Remember Lily? The cutesy, waterproof, tracking drone? It was a hugely popular crowd-funded project, but the company folded in January. Online, people voiced lament, concern whether they’d get refunds, anger that the video portraying the product included footage taken by a DJI, and sadness that this cool drone would never make it to the market.

And what wasn’t to love? Remember?

The Lily Camera


Of course you do. And some of you out there may have even contributed to the campaign, which ultimately raised some $34 million in advanced orders. At the start of the campaign (and we’re going by memory here), you could pre-order a Lily for $500. That was an amazing price for all of the promised features: Intelligent tracking, waterproof, 1080p video and more.

There were a couple of demonstrations of Lily prototypes for the media, but with less than stellar performance. There were delays, antsy consumers, and – late last year – growing rumours things weren’t going well at the company.

On January 12, people with standing Lily orders received the following email from co-founders Antoine Balaresque and CTO Henry Bradlow.

“When Lily set out on the journey to create a flying camera over 3 years ago,” reads the message, “we were determined to develop and deliver a product that would exceed your expectations.”

The past year, it reads, has been filled with many “ups and downs” – including the company’s failure to secure additional financing that it says would have allowed the firm to “unlock our manufacturing line and ship our first units…

“As a result, we are deeply saddened to say that we are planning to wind down the company and offer refunds to customers.”

Indeed, it appeared to be genuine sadness. Some legal papers were filed, but people in the know suggested the Lily campaign founders were truly crushed at having to end the project, and committed to getting refunds back to as many customers as possible. The world moved along, and we all assumed we’d never see a Lily camera again. But now we DO – and it’s a new and improved model called the Lily-Next-Gen, according to the website. Here it is, with folding metal arms:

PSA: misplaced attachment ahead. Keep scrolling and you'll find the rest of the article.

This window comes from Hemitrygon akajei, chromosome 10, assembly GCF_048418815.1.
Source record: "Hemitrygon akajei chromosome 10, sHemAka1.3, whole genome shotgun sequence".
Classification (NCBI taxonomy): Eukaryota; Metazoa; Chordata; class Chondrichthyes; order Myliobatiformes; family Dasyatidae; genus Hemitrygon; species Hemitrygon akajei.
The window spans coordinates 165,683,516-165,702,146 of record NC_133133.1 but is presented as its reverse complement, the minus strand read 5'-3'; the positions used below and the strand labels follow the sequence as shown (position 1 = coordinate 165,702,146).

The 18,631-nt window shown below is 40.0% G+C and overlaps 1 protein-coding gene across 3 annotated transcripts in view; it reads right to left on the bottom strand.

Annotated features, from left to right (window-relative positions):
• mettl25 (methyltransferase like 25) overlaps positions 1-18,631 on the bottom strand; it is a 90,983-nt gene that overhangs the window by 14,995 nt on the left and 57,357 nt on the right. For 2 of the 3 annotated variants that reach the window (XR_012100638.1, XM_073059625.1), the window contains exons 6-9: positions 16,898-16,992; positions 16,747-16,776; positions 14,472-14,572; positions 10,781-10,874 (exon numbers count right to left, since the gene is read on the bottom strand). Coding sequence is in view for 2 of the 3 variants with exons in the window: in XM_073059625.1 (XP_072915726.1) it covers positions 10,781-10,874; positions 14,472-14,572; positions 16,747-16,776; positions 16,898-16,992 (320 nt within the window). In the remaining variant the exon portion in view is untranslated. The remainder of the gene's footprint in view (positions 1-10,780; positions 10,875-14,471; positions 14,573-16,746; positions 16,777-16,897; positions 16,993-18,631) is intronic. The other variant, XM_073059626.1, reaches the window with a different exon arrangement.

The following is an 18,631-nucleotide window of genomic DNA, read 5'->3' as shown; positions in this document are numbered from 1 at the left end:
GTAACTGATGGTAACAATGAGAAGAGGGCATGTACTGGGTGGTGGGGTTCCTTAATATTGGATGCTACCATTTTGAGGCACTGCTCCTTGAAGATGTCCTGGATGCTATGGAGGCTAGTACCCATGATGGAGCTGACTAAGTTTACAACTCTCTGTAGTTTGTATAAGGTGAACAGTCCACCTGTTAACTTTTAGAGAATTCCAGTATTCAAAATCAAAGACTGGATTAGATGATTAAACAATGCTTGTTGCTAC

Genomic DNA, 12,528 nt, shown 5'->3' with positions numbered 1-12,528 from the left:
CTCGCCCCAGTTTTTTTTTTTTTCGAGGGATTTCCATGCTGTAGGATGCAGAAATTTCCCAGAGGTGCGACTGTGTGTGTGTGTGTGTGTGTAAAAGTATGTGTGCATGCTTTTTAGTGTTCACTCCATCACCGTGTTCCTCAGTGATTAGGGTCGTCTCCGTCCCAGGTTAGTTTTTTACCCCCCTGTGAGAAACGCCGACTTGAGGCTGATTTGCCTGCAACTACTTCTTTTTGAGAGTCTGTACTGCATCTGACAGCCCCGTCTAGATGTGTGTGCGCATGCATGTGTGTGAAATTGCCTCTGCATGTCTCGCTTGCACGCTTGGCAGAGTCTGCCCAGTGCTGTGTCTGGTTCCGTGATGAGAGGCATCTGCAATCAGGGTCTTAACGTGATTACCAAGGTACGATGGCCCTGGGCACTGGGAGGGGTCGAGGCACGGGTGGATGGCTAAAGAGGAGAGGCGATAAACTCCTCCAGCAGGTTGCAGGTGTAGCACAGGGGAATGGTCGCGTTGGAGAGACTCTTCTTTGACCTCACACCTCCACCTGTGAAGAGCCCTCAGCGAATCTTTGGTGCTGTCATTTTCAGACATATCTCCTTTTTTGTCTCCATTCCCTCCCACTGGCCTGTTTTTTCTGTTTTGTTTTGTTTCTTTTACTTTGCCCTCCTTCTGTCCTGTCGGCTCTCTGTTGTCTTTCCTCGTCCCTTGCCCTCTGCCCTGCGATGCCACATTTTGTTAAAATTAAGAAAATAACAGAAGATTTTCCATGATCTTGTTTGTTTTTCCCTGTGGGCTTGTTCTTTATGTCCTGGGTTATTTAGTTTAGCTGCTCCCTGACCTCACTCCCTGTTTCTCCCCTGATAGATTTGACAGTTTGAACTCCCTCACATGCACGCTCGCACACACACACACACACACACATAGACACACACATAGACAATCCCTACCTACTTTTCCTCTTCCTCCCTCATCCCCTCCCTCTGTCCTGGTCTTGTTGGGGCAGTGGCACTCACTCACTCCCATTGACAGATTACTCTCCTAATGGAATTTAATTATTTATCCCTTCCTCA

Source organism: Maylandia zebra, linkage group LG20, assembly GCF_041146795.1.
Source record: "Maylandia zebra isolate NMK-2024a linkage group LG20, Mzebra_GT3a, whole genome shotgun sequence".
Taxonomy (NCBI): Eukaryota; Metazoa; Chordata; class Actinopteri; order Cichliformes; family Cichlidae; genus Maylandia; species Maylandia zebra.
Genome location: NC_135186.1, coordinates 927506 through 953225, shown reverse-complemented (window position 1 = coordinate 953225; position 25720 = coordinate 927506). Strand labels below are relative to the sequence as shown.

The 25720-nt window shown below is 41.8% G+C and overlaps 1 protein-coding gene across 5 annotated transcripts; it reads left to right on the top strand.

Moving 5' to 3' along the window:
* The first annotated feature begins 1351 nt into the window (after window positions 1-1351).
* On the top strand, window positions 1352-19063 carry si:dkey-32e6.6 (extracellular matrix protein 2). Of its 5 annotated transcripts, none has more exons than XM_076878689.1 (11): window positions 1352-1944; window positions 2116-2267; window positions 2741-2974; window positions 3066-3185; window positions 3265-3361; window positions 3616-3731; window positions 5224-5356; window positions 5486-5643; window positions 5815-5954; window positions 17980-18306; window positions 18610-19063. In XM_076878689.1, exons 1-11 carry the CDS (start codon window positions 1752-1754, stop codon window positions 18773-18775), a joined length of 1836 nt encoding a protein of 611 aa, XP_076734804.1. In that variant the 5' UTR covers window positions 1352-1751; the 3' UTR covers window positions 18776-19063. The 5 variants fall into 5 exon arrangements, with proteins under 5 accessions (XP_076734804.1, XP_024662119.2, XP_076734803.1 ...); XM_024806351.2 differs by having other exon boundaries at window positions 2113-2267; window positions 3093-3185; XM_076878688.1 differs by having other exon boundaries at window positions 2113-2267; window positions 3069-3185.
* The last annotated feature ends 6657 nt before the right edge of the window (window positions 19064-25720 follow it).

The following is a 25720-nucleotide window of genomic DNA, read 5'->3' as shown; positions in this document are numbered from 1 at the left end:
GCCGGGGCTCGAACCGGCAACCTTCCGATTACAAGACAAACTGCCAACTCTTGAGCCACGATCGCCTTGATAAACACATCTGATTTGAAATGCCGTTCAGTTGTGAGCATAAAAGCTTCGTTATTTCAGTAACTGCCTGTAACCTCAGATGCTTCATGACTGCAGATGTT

How is it possible that Lily is back? Well, a quick look through the FAQ provides an answer:

“The original Lily was a crowdfunding project that unfortunately it did not succeed. Mota Group acquired assets of Lily and created this drone based on the very same basis Lily was on: Simplicity, Function, and Making a Difference. We also improved the functions significantly. We are just getting started!

“What is Mota Group?

“Mota Group is a American company headquarter’ed (sic) in San Jose, California. We have been in business since 2003 (way before even big players such as DJI) and have solid foundation of drones and robotics industry. This allows us to fully integrate latest and safest technology into the product and provide a product that industry can count on.

There are a few pictures of the drone, and one can’t help but be reminded of the Mavic Pro in the overhead shot.

The Next-Gen Lily, like its previous parent company, folded

As for “New and Improved” – the company has published a spec sheet that compares the old model with the Next-Gen. The biggest changes appear to be the geofence software, folding arms, and 4K camera – along with some intelligent features:

And, just like before, you can order it again. The retail price will by $699, including two batteries (18 mins per flight), rapid charger, and a carrying case. The site also says that for the next few days only you can order the Lily for $499 USD and it will ship within 30 days world-wide.

The original Lily campaign featured a video of the craft auto-starting when being tossed, landing on and taking off from water, and tracking a subject. Much of the the video work that appeared to be Lily’s had actually been captured by a DJI.

The new campaign, as least as far as we can see, does not yet have a video.